so, in short, it’s still an open question. yann’s perspective may turn out to be the correct one (and that wouldn’t be the first time this happend,) or we may find a completely different explanation in the future.

3. Why we would do batch normalization instead of normalizing the whole dataset all at once at first? Is it for when normalizing the whole dataset is too computationally expensive? I understood that normalization makes the optimization process easier through making the eigenvalues equal. However, if you’re only normalizing over the batch, your normalization for each batch is subject to noise and might still lead to bad learning rates for each dimension.

there are three questions/points here. let me address each separately below:

normalization makes the optimization process easier through making the eigenvalues equal

we need to specify what kind of normalization you refer to, but in general, it’s not possible to make the hessian to be identity by simply normalizing the input. this is only possible when we are considering a linear network with a specific loss function (e.g., l2 loss for regression and cross-entropy for classification.) however, it is empirically known and for some cases rigorously as well that normalizing the input variables to be zero-mean and unit-variance makes the conditioning number (the ratio between the largest and smallest real eigenvalues of the hessian matrix) close to 1 (which is good.)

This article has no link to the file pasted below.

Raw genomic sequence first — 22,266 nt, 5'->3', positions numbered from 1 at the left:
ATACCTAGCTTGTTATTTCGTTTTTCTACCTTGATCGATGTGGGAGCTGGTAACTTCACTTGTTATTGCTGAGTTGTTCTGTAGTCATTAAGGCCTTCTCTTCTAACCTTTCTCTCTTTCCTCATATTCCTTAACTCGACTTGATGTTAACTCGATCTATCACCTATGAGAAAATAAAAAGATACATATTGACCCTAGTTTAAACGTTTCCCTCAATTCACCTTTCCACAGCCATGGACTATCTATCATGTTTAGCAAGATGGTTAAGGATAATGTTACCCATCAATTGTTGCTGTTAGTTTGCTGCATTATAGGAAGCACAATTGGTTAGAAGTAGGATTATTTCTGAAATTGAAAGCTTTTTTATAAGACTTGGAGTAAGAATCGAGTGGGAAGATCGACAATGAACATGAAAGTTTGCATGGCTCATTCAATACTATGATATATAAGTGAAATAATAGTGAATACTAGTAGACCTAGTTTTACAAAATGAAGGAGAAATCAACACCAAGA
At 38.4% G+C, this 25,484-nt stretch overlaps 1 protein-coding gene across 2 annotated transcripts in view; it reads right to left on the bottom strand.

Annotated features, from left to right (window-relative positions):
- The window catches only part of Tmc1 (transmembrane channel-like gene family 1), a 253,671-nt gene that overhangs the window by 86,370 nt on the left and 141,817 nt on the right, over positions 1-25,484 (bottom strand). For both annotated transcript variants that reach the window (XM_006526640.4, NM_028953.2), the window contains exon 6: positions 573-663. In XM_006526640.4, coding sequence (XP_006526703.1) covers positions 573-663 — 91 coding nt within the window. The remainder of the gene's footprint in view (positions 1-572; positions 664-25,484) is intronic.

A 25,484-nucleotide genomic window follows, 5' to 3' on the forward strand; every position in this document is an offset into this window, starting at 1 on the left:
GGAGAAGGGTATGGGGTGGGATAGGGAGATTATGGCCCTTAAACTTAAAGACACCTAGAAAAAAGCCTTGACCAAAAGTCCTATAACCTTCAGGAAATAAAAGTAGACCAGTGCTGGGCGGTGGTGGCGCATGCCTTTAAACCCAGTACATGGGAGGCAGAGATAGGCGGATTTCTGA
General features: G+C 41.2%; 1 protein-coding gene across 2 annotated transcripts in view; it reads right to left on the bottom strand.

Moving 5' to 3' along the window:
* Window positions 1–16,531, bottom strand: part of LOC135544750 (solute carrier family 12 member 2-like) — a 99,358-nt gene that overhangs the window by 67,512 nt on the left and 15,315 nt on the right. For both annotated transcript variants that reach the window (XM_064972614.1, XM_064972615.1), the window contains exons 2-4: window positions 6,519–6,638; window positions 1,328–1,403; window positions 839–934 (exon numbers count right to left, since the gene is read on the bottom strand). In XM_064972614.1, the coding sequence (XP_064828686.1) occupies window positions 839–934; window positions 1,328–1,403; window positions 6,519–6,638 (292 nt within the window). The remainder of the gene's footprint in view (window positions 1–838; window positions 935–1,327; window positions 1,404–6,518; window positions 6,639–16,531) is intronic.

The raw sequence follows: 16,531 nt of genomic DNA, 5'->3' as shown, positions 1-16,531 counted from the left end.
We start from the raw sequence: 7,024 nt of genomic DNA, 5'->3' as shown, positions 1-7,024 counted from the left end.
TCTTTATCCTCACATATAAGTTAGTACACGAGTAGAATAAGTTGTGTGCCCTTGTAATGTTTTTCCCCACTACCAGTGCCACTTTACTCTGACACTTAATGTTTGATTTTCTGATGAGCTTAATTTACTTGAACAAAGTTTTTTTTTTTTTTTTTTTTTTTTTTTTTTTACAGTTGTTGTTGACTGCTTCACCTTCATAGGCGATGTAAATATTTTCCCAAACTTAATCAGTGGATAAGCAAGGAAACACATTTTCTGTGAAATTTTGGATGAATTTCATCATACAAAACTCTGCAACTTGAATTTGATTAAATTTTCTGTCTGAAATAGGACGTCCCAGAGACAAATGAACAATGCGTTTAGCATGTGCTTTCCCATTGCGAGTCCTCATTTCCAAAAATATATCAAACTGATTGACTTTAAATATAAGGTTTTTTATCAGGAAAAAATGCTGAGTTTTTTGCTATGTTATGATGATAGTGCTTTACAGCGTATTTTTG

why we would do batch normalization instead of normalizing the whole dataset all at once at first?

now, in the case of a network with multiple layers, it turned out that we can maximize the benefit of normalization by normalizing the input to each layer to be zero-mean and unit-variance. unfortunately, this is not trivial, because the input to each layer changes as the lower layers’ weights and biases evolve. in other words, if we wanted to normalize the input to each layer, we would need to sweep through the entire dataset every time we update the weight matrices and bias vectors, which would make it intolerable. furthermore, renormalizing the input at a lower layer changes the input to the upper layers, ultimately resulting in the loss function to change dramatically each time we renormalize all the layers, likely making learning impossible. though, this is up to a certain degree addressible (see http://www.jmlr.org/proceedings/papers/v22/raiko12/raiko12.pdf by Tapani Raiko, my phd advisor, and Yann LeCun.)